January 2, 2018
Let’s Skip the War Part—and Go Right to Reparations
Thursday’s military airstrikes against pro-Syrian government forces barely made a dent in the unceasing news coverage of the political drama in the White House. This in itself reveals a discomfiting reality: bombing has become so routine we barely take note. In truth, our economy is addicted to war. Recall that the stock price of Raytheon, which makes the Tomahawk Cruise Missile, soared the day after the U.S. attack on Syria in April, Trump’s first foray into military aggression. Only when we understand this dependence on war—and the economic distortions that perpetuate it—can we begin weaning ourselves from the habit.
The U.S. dropped 26,171 bombs in 2016—that’s three per hour—and the new administration seems determined not to be seen as slacking off in the ordnance department. The purpose of bombs is destruction, and any destruction we don’t want is dismissed as collateral damage. We can debate the effectiveness of military strikes as policy, but we do need to bring to the debate the ecological damage these produce. Acts of war on every scale wreak environmental harm: the release of chemicals and toxic fumes; the ravaging of landscapes, including deforestation and contaminated water sources; long-lived impacts to soil, birds and wildlife habitat. Plus, the development and deployment of weaponry gobble up an awful lot of not-so-clean fuel.
Because ecological destruction affects both friend and foe, the use of bombs, drones and missiles is akin to shooting oneself in the foot…and the lungs and the spirit. War undermines that which most of the world’s people aspire to: physical and financial security; satisfying work and social ties; clean air, food and water. Perhaps we can skip the violence and tragedy and blowback and move directly to restitution: reparations for damage sustained. We’ve been waging war on each other and the planet for a while now, with little positive to show for it. It’s time to launch a Marshall Plan for our ecosystems. Everyone on earth will benefit, and since healthier ecosystems are more productive there will be less reason for war.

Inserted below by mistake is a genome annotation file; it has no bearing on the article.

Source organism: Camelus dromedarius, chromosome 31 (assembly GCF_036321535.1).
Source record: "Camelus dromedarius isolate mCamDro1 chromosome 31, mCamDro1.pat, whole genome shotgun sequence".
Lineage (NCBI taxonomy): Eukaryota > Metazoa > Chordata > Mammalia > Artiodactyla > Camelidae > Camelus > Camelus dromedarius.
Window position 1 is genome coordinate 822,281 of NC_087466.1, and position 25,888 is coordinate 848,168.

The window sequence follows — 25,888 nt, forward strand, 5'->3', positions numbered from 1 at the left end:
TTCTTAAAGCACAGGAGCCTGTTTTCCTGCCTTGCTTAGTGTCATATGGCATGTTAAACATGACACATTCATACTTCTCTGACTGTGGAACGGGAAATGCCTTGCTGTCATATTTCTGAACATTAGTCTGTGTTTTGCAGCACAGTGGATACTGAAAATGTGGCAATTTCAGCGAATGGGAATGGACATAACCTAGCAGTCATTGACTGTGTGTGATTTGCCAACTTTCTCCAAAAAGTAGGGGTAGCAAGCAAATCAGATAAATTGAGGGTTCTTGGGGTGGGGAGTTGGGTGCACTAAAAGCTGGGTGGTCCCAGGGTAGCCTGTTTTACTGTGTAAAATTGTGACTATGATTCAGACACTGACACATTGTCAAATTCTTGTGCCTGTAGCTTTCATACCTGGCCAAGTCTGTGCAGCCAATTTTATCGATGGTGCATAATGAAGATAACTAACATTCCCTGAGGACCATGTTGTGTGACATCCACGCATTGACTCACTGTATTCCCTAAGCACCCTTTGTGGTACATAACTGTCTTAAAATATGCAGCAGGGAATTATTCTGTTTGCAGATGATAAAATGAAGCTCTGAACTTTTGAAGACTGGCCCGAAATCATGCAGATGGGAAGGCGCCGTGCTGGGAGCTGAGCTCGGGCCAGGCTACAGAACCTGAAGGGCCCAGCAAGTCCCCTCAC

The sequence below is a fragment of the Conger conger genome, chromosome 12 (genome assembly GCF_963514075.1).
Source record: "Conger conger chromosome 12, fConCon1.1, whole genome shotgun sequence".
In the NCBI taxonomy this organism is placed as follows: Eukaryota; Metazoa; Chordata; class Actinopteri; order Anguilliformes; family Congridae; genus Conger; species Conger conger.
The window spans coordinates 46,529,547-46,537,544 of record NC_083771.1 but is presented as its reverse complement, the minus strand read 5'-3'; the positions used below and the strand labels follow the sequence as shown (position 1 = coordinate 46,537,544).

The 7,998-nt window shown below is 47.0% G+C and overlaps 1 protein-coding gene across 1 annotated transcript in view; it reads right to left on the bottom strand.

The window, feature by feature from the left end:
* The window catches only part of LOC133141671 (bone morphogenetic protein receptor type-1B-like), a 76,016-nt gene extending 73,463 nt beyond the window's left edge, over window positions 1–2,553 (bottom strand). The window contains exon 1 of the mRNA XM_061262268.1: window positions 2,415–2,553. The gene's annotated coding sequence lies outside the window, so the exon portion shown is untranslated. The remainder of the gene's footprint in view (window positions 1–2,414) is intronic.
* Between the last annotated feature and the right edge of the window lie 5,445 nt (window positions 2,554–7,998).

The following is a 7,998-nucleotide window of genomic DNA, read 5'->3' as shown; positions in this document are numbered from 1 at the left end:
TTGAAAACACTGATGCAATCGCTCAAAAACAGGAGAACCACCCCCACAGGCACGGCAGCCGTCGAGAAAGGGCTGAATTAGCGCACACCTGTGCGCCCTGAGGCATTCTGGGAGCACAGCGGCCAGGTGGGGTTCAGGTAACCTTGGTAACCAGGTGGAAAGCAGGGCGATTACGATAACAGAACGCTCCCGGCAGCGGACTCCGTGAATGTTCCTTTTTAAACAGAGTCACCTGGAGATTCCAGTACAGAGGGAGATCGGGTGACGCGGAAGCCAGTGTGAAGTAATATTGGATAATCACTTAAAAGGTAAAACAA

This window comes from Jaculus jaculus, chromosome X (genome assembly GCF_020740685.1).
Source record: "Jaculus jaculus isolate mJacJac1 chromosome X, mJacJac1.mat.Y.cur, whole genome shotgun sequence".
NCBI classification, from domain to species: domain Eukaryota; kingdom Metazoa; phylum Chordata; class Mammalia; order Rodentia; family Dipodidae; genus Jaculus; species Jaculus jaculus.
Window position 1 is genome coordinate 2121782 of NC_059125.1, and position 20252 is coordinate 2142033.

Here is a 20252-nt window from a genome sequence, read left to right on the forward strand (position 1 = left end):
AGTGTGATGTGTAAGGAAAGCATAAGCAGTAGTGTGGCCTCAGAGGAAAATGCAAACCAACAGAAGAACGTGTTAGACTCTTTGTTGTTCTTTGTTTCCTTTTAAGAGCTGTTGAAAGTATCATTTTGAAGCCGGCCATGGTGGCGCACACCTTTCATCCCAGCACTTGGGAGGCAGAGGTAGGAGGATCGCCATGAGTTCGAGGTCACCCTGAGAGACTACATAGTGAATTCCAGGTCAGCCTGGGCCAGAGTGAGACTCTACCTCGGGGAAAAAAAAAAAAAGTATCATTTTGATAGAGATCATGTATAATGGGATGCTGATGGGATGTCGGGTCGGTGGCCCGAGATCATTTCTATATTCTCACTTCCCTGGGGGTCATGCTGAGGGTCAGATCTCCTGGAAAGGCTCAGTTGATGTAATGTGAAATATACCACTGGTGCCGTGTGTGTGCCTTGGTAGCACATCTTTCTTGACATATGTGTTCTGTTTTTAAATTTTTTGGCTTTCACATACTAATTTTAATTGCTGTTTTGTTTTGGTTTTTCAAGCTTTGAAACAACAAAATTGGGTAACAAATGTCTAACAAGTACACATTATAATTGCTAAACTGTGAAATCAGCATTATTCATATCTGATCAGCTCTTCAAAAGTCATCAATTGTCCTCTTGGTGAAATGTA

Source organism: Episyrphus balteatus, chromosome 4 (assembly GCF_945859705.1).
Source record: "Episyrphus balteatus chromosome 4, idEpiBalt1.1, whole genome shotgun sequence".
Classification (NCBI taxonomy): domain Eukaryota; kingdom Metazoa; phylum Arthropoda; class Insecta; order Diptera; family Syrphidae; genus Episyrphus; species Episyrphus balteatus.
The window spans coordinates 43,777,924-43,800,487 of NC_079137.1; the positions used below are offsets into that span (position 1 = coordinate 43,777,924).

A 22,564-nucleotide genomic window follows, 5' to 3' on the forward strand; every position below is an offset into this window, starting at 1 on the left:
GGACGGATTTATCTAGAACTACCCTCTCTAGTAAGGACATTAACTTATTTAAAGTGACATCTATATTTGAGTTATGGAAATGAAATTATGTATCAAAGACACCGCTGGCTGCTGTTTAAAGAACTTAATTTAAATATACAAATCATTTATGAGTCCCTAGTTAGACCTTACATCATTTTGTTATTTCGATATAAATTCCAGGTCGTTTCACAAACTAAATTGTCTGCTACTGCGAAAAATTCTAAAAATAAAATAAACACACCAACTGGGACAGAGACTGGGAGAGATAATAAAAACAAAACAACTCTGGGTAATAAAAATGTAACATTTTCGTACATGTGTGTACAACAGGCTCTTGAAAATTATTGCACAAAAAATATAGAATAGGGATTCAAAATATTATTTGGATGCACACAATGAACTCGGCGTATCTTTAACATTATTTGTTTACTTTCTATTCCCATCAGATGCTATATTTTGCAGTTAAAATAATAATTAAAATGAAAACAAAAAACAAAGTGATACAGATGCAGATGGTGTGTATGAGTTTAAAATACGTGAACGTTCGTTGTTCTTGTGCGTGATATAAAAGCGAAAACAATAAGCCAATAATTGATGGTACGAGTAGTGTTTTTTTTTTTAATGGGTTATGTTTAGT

“Perhaps we can skip the violence and tragedy and blowback and move directly to restitution: reparations for damage sustained.”
While justifications for armed conflict center on “humanitarian” goals or getting back at “bad guys”, the impetus is invariably economic. The U.S. economy is in a stalemate because, in short, there is little left of the planet to plunder. We can’t expect tech to save us, as the quest for novel electronics seems to be sated for a while. Most of what we call “growth” reflects marginal profits from speculative transfers, as opposed to any exchange of goods or services. And there, tantalizing, our bombs and missiles loom—the choice to detonate them a way to stimulate multiple, political-donor industries and distract the public, if temporarily, from their own economic malaise. As our economy is set up, there’s more profit to be made in creating problems than in solving them.
Our economic model is slash, trash and burn, and so, perversely, rewards destruction. Despite the falling price of renewables, the current administration favors tearing up mountainsides and sending filthy fuels through rickety pipelines. Why use a free resource—the sun—when we’ve got labor-intensive drilling? Heck, even the inevitable breaks in the pipeline put people back to work in order to clean up the damage. The same with agriculture, which somehow purports to feed us by destroying the biological system that supports the growth of crops. Then again, the skyrocketing health bill, the result at least in part of highly processed, low-nutrition food, does contribute to the Gross Domestic Product.
For a while the plunder model may have seemed tolerable, since it was easy enough to keep the resulting mess out of sight. This is no longer the case. We are at an important inflection point. We can maintain the fiction of an economy that exists in a biophysical vacuum, disconnected from ecology. Or we can situate our economy in the real world, operating in real places and embedded in ecological reality. I see this moment of political tension and misery—face it, no one, including those in power, is happy right now—as a symptom of the understanding, conscious or unconscious, that our economic model no longer works and yet, on the surface at least, there appears to be no alternative.